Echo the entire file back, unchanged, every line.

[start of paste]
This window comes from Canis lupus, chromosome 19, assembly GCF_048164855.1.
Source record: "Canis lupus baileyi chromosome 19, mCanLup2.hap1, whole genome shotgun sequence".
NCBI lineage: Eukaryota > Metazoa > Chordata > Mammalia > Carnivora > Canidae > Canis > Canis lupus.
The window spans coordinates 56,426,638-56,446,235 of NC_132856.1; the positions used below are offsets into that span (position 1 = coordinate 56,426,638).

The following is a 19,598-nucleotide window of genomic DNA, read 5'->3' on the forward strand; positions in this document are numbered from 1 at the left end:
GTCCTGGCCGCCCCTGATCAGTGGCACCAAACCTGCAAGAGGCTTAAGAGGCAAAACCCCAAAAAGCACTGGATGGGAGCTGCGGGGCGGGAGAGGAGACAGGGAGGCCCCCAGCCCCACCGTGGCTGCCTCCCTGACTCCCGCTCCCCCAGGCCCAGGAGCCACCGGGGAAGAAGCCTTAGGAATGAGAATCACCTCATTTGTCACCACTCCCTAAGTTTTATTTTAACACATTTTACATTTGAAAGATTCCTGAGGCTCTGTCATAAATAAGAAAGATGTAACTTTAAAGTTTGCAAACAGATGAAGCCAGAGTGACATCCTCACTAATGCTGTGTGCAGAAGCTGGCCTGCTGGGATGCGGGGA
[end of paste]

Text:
This window comes from Canis lupus, chromosome 19, assembly GCF_048164855.1.
Source record: "Canis lupus baileyi chromosome 19, mCanLup2.hap1, whole genome shotgun sequence".
NCBI lineage: Eukaryota > Metazoa > Chordata > Mammalia > Carnivora > Canidae > Canis > Canis lupus.
The window spans coordinates 56,426,638-56,446,235 of NC_132856.1; the positions used below are offsets into that span (position 1 = coordinate 56,426,638).

The following is a 19,598-nucleotide window of genomic DNA, read 5'->3' on the forward strand; positions in this document are numbered from 1 at the left end:
GTCCTGGCCGCCCCTGATCAGTGGCACCAAACCTGCAAGAGGCTTAAGAGGCAAAACCCCAAAAAGCACTGGATGGGAGCTGCGGGGCGGGAGAGGAGACAGGGAGGCCCCCAGCCCCACCGTGGCTGCCTCCCTGACTCCCGCTCCCCCAGGCCCAGGAGCCACCGGGGAAGAAGCCTTAGGAATGAGAATCACCTCATTTGTCACCACTCCCTAAGTTTTATTTTAACACATTTTACATTTGAAAGATTCCTGAGGCTCTGTCATAAATAAGAAAGATGTAACTTTAAAGTTTGCAAACAGATGAAGCCAGAGTGACATCCTCACTAATGCTGTGTGCAGAAGCTGGCCTGCTGGGATGCGGGGA